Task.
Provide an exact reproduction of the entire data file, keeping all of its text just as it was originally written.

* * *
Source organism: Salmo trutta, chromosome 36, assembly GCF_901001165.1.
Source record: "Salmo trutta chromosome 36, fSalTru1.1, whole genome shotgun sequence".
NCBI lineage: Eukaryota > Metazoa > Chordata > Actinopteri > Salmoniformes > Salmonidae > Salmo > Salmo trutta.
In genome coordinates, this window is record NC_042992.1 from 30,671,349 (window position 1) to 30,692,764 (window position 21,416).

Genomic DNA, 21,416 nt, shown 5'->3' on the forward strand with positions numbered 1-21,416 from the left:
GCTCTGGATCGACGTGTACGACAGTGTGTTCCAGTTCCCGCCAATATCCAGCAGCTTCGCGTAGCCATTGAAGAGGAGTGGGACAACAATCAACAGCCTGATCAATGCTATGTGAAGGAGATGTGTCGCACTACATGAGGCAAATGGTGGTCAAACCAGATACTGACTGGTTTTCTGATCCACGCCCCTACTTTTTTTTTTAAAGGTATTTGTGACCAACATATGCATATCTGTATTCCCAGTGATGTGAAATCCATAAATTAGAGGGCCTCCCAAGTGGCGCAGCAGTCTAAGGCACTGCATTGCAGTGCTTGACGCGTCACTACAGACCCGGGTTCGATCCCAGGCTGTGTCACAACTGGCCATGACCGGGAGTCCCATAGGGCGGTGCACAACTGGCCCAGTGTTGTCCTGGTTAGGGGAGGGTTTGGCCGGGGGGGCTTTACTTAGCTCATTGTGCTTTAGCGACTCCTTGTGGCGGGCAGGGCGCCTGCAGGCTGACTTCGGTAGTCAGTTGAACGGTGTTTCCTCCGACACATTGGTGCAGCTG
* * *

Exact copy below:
Source organism: Salmo trutta, chromosome 36, assembly GCF_901001165.1.
Source record: "Salmo trutta chromosome 36, fSalTru1.1, whole genome shotgun sequence".
NCBI lineage: Eukaryota > Metazoa > Chordata > Actinopteri > Salmoniformes > Salmonidae > Salmo > Salmo trutta.
In genome coordinates, this window is record NC_042992.1 from 30,671,349 (window position 1) to 30,692,764 (window position 21,416).

Genomic DNA, 21,416 nt, shown 5'->3' on the forward strand with positions numbered 1-21,416 from the left:
GCTCTGGATCGACGTGTACGACAGTGTGTTCCAGTTCCCGCCAATATCCAGCAGCTTCGCGTAGCCATTGAAGAGGAGTGGGACAACAATCAACAGCCTGATCAATGCTATGTGAAGGAGATGTGTCGCACTACATGAGGCAAATGGTGGTCAAACCAGATACTGACTGGTTTTCTGATCCACGCCCCTACTTTTTTTTTTAAAGGTATTTGTGACCAACATATGCATATCTGTATTCCCAGTGATGTGAAATCCATAAATTAGAGGGCCTCCCAAGTGGCGCAGCAGTCTAAGGCACTGCATTGCAGTGCTTGACGCGTCACTACAGACCCGGGTTCGATCCCAGGCTGTGTCACAACTGGCCATGACCGGGAGTCCCATAGGGCGGTGCACAACTGGCCCAGTGTTGTCCTGGTTAGGGGAGGGTTTGGCCGGGGGGGCTTTACTTAGCTCATTGTGCTTTAGCGACTCCTTGTGGCGGGCAGGGCGCCTGCAGGCTGACTTCGGTAGTCAGTTGAACGGTGTTTCCTCCGACACATTGGTGCAGCTG